September 29, 2017

Affordable Energy News Service for September 29, 2017

Affordable Energy News Service for September 29, 2017

Price of oil causing TransCanada to reconsider Energy East: Feds — Adam Huras

The federal Liberals say the price of oil is what’s causing TransCanada to reconsider building the proposed Energy East pipeline amid concerns from the company that uncertainty surrounding new environmental hurdles could kill the project. “TransCanada's request is a business decision,” said Kim Rudd, parliamentary secretary to the Natural Resources Minister Jim Carr inside the House of Commons last Friday. “The proponent develops its project application in a business environment where factors like the price of oil do change.” Parliamentary Secretary to the Minister of Environment and Climate Change Jonathan Wilkinson delivered the exact same line citing oil prices during question period last week. “The proponent develops its project application in a business environment where factors like the price of oil do change,” Wilkinson said, while adding that the government very much believes in a competitive and sustainable energy sector. - Telegraph Journal


Wind turbine approval process unfair to public — Jim McPherson

Ontario’s Ministry of Environment and Climate Change (MOECC) has approved numerous wind energy projects across the province. But what if many of these approvals were improperly done, as determined by a court? Rural residents have appealed several wind projects to provincial tribunals, but most are denied because Ontario’s Green Energy Act permits these appeals only on very narrow grounds of irreparable harm to the environment or human health. For that reason, a citizen’s group in Prince Edward County recently filed for a judicial review of Ontario’s wind turbine approval process, in Superior Court in Ottawa. The appellant is a not-for-profit corporation composed of hundreds of Prince Edward County residents, who claim their Charter rights have been violated by Ontario’s Green Energy Act (GEA). They contend their rights have been violated by the “institutional bias” of the MOECC, and by its failure to properly consider matters of direct relevance to the wind energy project approval process. - Toronto Sun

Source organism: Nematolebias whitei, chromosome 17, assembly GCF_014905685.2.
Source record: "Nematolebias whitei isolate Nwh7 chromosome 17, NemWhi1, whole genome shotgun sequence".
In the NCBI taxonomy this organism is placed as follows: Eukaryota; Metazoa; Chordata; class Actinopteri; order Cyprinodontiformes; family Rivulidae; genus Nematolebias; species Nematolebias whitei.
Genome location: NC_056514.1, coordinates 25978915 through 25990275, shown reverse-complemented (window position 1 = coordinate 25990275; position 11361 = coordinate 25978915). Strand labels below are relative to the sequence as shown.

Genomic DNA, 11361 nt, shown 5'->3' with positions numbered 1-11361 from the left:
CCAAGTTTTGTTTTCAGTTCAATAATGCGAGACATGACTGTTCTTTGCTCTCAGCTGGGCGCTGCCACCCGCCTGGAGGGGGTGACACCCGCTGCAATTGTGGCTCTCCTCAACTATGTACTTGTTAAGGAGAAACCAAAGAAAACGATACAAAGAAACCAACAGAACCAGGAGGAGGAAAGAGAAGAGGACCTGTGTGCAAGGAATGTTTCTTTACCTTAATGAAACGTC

Kinder Morgan complies with NEB order to stop some pipeline work — Ethan Lau

Kinder Morgan Canada Ltd has complied with an order by the country's National Energy Board (NEB) to stop some work on its Trans Mountain pipeline expansion, the regulator said on Thursday. The company has told the NEB it will stop installing mats to stop fish from spawning along the $7.4-billion pipeline project – work that had "not yet been authorized," the regulator said in a statement on its website. Kinder Morgan Canada, a unit of Houston-based Kinder Morgan Inc, did not immediately respond to a request for comment. In a letter last Friday, the NEB told Kinder Morgan that its installation of mats constituted construction along the pipeline portion of the project, for which the company has not yet received authorization. While the project has federal approval, work on the pipeline itself cannot begin until the NEB determines its precise route, a process that has no firm conclusion date. The regulator has so far granted permission only for work on a coastal marine terminal, whose capacity needs to be increased to handle the extra crude from the expansion. - Globe & Mail  


Public unfairly kept in dark on Site C's 'gory' details — Vaughn Palmer